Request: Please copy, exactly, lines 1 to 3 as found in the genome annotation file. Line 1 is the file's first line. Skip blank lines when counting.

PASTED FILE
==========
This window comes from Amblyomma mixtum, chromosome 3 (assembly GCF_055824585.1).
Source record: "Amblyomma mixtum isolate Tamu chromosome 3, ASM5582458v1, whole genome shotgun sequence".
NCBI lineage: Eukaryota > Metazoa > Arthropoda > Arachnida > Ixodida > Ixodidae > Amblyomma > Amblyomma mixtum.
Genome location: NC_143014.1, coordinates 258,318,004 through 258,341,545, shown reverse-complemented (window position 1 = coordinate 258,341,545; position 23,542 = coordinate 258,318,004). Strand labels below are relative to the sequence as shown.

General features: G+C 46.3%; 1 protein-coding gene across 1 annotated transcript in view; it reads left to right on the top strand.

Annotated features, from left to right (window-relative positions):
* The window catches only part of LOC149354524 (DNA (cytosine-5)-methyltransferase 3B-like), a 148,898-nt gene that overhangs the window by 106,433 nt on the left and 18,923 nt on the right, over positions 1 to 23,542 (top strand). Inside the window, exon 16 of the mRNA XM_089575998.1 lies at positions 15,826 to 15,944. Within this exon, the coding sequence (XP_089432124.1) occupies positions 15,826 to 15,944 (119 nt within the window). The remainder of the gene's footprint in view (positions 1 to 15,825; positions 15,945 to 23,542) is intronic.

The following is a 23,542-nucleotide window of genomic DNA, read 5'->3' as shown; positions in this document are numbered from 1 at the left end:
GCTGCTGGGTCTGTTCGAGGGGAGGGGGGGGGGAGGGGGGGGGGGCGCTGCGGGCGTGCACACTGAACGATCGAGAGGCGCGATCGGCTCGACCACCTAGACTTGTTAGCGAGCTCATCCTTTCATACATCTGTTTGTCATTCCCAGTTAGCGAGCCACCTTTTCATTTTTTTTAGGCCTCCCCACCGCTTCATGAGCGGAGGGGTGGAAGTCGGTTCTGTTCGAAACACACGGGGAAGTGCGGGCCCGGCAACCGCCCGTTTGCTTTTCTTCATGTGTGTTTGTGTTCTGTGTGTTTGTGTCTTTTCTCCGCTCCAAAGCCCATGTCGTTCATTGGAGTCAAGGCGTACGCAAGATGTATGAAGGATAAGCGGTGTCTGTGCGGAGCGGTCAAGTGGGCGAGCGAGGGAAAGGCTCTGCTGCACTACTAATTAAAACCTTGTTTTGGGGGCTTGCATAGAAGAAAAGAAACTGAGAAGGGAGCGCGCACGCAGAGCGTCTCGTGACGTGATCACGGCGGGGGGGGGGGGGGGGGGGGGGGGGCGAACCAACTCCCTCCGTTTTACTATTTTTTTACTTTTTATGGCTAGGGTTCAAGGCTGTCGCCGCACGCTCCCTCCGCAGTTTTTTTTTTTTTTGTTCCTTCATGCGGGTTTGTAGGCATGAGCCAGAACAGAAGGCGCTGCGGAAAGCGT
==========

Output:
This window comes from Amblyomma mixtum, chromosome 3 (assembly GCF_055824585.1).
Source record: "Amblyomma mixtum isolate Tamu chromosome 3, ASM5582458v1, whole genome shotgun sequence".
NCBI lineage: Eukaryota > Metazoa > Arthropoda > Arachnida > Ixodida > Ixodidae > Amblyomma > Amblyomma mixtum.